This story on the war between Gov. Christie and Barbara Keshishian, president of the NJ state teachers union, is on the front page of today's WSJ:

After the Republican's victory, Ms. Keshishian sent a letter congratulating Mr. Christie and requested a meeting to "work together on our commonly shared goals." He didn't respond.

At his January inauguration, Mr. Christie called New Jersey schools "broken" and said they "have failed despite massive spending." The next month, he called for pension and benefits changes.

In his budget address March 16, Gov. Christie proposed $820 million in education budget cuts after $1 billion in federal stimulus money dried up. He then took direct aim at NJEA.

"The leaders of the union who represent teachers have used their political muscle to set up two classes of citizens in New Jersey: those who enjoy rich public benefits and those who pay for them." He said it was "unfair" for teachers to receive "4% to 5% salary increases every year, even when inflation is zero, paid for by citizens struggling to survive."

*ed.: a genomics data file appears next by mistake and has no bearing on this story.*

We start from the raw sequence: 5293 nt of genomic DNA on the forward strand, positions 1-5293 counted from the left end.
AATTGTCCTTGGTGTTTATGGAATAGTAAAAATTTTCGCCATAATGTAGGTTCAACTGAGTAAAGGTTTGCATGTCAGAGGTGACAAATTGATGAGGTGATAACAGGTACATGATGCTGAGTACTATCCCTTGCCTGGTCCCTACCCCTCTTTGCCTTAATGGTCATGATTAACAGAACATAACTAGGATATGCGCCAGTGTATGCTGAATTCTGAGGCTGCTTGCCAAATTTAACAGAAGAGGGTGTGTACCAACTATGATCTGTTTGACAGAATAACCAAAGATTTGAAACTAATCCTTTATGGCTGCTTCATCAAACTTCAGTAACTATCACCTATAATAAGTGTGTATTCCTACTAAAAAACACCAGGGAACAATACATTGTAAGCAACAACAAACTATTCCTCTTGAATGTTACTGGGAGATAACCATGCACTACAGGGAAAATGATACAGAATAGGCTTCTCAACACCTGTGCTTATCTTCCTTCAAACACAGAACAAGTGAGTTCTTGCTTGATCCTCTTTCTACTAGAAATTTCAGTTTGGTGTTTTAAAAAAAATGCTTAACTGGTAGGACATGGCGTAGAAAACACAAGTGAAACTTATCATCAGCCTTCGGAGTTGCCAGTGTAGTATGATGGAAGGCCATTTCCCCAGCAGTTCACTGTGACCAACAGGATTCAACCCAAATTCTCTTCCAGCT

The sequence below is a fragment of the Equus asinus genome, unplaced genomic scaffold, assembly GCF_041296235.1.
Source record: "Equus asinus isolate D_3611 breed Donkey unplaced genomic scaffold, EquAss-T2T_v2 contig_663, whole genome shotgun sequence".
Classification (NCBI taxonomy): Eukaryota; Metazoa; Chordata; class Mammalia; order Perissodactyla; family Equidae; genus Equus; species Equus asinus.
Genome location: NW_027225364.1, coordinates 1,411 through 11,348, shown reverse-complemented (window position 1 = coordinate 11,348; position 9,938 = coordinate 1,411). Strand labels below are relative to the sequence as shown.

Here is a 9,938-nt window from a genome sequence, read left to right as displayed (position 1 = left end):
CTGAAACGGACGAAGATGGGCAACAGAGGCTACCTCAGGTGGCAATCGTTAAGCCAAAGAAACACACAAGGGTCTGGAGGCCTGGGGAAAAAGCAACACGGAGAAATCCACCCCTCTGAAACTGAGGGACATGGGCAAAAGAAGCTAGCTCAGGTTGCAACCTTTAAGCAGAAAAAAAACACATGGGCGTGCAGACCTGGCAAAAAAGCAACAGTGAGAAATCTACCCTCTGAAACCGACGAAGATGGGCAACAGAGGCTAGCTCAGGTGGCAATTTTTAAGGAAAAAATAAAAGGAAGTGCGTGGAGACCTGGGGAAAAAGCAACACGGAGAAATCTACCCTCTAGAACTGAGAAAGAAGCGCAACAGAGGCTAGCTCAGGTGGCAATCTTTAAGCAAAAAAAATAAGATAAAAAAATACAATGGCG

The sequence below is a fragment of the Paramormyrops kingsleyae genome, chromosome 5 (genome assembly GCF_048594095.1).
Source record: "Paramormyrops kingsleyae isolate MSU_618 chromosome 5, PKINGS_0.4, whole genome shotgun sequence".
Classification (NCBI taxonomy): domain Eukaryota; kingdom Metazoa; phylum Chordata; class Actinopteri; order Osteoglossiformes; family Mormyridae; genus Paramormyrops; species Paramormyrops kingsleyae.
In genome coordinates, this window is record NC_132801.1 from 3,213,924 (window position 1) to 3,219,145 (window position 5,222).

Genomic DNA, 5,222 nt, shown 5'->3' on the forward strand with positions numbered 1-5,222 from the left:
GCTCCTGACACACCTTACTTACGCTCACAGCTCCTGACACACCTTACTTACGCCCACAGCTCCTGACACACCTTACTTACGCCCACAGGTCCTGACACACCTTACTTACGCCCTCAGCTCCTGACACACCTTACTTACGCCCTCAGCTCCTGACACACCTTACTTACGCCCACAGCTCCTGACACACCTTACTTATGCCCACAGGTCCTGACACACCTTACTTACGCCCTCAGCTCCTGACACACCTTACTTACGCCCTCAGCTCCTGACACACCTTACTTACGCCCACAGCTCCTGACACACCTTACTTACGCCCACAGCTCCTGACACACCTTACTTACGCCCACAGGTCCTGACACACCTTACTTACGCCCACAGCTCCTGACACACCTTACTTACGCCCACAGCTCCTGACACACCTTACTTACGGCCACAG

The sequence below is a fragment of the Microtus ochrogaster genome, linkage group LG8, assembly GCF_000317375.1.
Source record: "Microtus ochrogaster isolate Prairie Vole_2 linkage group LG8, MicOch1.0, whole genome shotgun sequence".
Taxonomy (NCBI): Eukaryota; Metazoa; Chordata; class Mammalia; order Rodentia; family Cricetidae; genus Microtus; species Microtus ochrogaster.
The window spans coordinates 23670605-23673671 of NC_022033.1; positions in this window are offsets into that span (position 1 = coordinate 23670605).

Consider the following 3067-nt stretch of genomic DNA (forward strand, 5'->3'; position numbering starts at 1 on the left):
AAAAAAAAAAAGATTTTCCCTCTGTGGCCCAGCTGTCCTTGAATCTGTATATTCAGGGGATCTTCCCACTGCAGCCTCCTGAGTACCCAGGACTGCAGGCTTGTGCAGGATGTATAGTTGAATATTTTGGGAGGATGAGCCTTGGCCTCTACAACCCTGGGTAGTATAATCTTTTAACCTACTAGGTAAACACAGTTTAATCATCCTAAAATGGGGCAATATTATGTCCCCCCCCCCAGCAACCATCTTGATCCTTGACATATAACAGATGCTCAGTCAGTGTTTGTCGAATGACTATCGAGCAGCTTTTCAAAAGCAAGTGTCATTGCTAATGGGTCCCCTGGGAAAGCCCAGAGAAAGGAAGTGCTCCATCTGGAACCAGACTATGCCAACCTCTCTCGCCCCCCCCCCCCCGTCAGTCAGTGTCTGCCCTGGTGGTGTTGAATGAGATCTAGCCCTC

The union website disagrees, saying "the average salary increase over the past year has been approximately 2%."

Ms. Keshishian ordered up a series of counter-punches to the governor's charges. The NJEA shifted money from "Pride in Public Education" spots to 30-second ads critical of Mr. Christie. New Jersey's teacher of the year appeared in one. "Stop attacking teachers and education, and start funding our schools," she said.

On March 23, Gov. Christie, under pressure to make up an $11 billion budget shortfall, called on teachers to accept a pay freeze, and urged taxpayers to "vote down" school budgets that didn't include one. More than half did. He proposed teachers help pay for their lifetime health benefits by contributing 1.5% of their salary in premiums, and pushed through a law mandating that for all new teachers.

NJEA led its members and other community and labor groups in a rally, dubbed "Standing Up, Standing Together." About 35,000 members gathered at the state capitol in Trenton.

Gov. Christie spent the day at the Monmouth Park racetrack for a bill-signing. When asked about the gathering, he told reporters: "I'm here. They're there. Have a nice day."

New Jersey Senate president Stephen Sweeney, a Democrat who heads the state ironworkers' unions, said the rally backfired for the teachers union. "It may have made them feel better about themselves, but many of my constituents saw it as a message that the NJEA isn't going to change even if taxpayers have to suffer."